For what it’s worth, that line is inaccurate twice over. First, of course, I am conflating pain with a bruise, with internal bleeding, the sort of thing I did a lot in the name of creative license but which would not fly in, for example, the ER. Second, I left out an entire (metaphorical) heartbreak; technically, I’d been crushed three times, not two. But I was not ready to write about that yet, nor would I be for a long time. In some ways, I’m still not.

Let me stop being precious, just this once. When I was twenty going on twenty-one, I severed one of my dearest friendships because I was afraid to tell my friend that he had hurt me. When I finally did draft something, during the Kavanaugh hearings last fall, I called it assault and I left out every single identifying detail: not just who my friend was, but what he had done.

Whose story is that? I still don’t know. It didn’t feel like mine, and it also felt like it was mine alone. We haven’t spoken in eight years, though, when I was twenty-two, a different friend told him the story on my behalf: he kept emailing to ask why I wasn’t talking to him anymore and I didn’t think I could handle explaining. I still missed him. I still miss him. I still refer to him, sometimes, as my friend.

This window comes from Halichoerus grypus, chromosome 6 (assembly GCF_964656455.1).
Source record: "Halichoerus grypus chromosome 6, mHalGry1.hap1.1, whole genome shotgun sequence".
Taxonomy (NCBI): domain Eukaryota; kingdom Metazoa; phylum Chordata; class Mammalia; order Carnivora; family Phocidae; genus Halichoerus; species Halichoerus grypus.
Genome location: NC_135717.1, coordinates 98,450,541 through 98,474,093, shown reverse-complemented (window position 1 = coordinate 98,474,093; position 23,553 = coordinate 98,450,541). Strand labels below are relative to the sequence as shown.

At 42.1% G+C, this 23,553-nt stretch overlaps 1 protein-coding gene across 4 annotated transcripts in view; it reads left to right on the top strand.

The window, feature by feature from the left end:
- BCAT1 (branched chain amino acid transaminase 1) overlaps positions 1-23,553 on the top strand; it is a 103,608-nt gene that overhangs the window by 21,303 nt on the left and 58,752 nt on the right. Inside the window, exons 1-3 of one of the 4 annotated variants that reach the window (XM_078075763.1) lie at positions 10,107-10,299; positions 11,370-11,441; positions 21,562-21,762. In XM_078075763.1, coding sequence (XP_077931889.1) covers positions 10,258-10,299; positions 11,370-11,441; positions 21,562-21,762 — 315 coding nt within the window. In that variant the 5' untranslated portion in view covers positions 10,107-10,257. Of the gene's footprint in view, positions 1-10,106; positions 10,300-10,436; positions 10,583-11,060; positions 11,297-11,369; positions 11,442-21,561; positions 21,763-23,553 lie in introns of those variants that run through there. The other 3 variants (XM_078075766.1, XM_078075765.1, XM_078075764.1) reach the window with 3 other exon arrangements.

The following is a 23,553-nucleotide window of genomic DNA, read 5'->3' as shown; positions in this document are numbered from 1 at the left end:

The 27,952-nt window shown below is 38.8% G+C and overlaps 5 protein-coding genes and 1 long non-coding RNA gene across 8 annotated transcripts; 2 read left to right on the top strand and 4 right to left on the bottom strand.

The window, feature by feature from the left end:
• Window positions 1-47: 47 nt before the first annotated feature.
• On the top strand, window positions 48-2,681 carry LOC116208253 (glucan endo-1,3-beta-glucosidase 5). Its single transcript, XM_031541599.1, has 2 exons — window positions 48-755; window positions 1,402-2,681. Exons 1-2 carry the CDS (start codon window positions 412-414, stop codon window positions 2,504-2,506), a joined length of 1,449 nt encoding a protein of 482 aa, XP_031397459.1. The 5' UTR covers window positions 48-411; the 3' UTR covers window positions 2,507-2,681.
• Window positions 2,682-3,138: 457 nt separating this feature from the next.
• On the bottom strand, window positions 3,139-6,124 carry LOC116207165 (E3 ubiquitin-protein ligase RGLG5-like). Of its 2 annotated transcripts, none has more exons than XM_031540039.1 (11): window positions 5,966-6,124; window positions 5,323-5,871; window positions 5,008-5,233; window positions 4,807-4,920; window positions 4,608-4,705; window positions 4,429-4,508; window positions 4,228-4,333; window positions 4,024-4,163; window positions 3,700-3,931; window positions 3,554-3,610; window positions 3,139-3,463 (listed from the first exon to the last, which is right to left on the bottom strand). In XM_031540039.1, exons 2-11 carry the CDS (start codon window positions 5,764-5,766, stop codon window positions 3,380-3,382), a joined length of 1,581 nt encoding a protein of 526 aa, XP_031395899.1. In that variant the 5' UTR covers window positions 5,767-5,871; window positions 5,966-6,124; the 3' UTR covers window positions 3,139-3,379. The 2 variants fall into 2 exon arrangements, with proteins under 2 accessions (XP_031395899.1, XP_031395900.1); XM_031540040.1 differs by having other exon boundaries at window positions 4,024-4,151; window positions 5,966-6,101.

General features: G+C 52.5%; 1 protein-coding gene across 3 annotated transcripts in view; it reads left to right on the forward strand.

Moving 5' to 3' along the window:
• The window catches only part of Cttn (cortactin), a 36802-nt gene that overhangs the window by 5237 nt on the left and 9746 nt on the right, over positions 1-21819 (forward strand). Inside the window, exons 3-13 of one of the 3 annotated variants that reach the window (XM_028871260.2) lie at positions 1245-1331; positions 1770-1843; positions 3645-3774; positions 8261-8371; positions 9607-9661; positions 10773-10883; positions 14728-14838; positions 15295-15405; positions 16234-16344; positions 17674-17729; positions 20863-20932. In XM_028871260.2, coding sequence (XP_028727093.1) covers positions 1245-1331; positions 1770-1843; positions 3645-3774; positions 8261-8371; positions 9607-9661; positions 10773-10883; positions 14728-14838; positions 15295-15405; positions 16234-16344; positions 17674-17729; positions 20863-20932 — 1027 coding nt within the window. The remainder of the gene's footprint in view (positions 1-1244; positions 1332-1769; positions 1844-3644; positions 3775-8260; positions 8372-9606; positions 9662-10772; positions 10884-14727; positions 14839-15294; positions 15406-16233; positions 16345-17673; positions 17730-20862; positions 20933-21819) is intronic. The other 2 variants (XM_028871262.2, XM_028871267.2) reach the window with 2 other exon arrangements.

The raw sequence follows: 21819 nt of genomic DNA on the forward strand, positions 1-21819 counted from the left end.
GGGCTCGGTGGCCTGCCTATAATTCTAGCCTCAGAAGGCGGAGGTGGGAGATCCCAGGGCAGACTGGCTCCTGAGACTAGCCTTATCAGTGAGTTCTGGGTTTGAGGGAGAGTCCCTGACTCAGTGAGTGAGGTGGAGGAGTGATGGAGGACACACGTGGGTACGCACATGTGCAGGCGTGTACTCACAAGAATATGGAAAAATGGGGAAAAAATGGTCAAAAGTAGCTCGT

Several times in my life a listener has critiqued my narrative in some fundamentally wounding way. The classmate who wrote me into his femme fatale fiction found it impossible to care about the character I’d created, and it stung. What stung worse was the feedback I got from my friend (my ex-friend? my friend emeritus?), because it came down to this: he didn’t believe me.

Not that I was lying – maybe just exaggerating. Maybe just confused. Maybe we should just remember that I was emotional and young. It had been long enough now that my memories might have coalesced into one false thing instead of many spikier, more difficult truths. Nature abhors a vacuum, and the mind abhors a story with no moral.

1) You have to apologize.
2) You have to lie.